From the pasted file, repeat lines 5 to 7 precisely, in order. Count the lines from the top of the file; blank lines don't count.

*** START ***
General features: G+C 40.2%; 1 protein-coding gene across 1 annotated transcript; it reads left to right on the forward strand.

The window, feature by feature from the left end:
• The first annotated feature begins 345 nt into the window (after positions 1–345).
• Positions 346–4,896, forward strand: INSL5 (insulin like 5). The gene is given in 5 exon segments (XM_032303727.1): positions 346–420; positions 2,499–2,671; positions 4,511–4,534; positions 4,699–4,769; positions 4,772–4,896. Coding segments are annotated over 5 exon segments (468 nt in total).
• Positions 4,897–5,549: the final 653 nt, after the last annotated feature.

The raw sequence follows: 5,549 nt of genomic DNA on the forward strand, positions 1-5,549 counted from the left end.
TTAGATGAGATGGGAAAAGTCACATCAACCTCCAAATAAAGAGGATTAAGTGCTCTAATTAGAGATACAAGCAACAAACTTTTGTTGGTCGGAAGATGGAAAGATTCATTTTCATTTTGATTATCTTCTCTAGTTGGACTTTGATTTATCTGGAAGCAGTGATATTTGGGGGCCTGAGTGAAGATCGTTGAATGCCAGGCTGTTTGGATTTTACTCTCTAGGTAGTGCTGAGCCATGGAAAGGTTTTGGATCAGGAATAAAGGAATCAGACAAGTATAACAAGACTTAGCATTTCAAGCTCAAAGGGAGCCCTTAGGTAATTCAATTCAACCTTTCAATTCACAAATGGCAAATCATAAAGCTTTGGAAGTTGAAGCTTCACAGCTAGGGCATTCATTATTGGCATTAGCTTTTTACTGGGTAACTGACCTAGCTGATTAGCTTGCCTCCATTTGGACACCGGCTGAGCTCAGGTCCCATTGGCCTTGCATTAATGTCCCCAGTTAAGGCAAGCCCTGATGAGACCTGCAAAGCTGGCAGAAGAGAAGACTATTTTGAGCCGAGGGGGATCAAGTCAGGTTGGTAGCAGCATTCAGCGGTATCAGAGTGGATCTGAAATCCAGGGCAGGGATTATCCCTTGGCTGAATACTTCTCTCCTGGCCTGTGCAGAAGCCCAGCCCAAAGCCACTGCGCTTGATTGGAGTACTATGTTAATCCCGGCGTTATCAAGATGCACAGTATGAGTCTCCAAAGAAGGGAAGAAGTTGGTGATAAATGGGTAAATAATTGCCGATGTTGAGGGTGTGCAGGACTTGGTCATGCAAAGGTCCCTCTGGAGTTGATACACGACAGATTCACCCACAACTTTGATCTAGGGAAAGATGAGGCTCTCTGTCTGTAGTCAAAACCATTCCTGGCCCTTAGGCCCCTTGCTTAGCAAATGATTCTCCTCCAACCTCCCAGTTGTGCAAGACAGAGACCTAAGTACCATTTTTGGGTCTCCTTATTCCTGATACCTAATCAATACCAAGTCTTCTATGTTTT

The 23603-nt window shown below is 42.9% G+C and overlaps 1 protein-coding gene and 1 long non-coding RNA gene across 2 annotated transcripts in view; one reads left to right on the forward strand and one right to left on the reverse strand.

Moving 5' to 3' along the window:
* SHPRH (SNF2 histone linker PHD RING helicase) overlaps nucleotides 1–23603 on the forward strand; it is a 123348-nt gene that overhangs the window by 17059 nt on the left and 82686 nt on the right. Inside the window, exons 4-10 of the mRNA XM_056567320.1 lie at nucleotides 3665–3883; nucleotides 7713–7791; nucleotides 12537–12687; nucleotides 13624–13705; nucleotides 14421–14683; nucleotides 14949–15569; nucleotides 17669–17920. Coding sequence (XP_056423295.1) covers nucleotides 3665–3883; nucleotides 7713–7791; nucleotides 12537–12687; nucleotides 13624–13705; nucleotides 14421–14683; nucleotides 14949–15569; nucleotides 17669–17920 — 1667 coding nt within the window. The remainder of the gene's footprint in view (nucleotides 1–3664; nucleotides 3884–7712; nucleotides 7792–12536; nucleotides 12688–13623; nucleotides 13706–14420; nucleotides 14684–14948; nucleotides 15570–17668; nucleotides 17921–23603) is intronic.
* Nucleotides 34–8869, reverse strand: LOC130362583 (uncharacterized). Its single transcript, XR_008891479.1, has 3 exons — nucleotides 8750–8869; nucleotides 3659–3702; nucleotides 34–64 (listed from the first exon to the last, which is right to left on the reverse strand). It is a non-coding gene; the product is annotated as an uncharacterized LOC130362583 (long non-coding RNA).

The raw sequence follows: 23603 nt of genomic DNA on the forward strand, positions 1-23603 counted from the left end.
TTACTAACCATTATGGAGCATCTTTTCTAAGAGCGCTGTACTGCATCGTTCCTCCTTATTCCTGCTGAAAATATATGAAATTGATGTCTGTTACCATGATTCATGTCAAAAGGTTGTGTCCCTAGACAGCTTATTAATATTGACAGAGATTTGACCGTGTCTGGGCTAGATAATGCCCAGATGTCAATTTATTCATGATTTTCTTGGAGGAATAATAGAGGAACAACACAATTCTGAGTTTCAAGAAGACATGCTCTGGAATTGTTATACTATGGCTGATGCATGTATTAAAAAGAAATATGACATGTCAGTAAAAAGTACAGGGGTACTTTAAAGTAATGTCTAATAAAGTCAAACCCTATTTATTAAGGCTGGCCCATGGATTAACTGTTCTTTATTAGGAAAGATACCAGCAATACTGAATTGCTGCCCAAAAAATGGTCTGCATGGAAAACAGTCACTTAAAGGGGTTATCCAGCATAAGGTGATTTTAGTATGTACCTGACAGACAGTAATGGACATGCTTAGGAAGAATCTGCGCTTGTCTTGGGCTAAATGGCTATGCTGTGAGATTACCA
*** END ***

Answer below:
• Positions 4,897–5,549: the final 653 nt, after the last annotated feature.

The raw sequence follows: 5,549 nt of genomic DNA on the forward strand, positions 1-5,549 counted from the left end.
TTAGATGAGATGGGAAAAGTCACATCAACCTCCAAATAAAGAGGATTAAGTGCTCTAATTAGAGATACAAGCAACAAACTTTTGTTGGTCGGAAGATGGAAAGATTCATTTTCATTTTGATTATCTTCTCTAGTTGGACTTTGATTTATCTGGAAGCAGTGATATTTGGGGGCCTGAGTGAAGATCGTTGAATGCCAGGCTGTTTGGATTTTACTCTCTAGGTAGTGCTGAGCCATGGAAAGGTTTTGGATCAGGAATAAAGGAATCAGACAAGTATAACAAGACTTAGCATTTCAAGCTCAAAGGGAGCCCTTAGGTAATTCAATTCAACCTTTCAATTCACAAATGGCAAATCATAAAGCTTTGGAAGTTGAAGCTTCACAGCTAGGGCATTCATTATTGGCATTAGCTTTTTACTGGGTAACTGACCTAGCTGATTAGCTTGCCTCCATTTGGACACCGGCTGAGCTCAGGTCCCATTGGCCTTGCATTAATGTCCCCAGTTAAGGCAAGCCCTGATGAGACCTGCAAAGCTGGCAGAAGAGAAGACTATTTTGAGCCGAGGGGGATCAAGTCAGGTTGGTAGCAGCATTCAGCGGTATCAGAGTGGATCTGAAATCCAGGGCAGGGATTATCCCTTGGCTGAATACTTCTCTCCTGGCCTGTGCAGAAGCCCAGCCCAAAGCCACTGCGCTTGATTGGAGTACTATGTTAATCCCGGCGTTATCAAGATGCACAGTATGAGTCTCCAAAGAAGGGAAGAAGTTGGTGATAAATGGGTAAATAATTGCCGATGTTGAGGGTGTGCAGGACTTGGTCATGCAAAGGTCCCTCTGGAGTTGATACACGACAGATTCACCCACAACTTTGATCTAGGGAAAGATGAGGCTCTCTGTCTGTAGTCAAAACCATTCCTGGCCCTTAGGCCCCTTGCTTAGCAAATGATTCTCCTCCAACCTCCCAGTTGTGCAAGACAGAGACCTAAGTACCATTTTTGGGTCTCCTTATTCCTGATACCTAATCAATACCAAGTCTTCTATGTTTT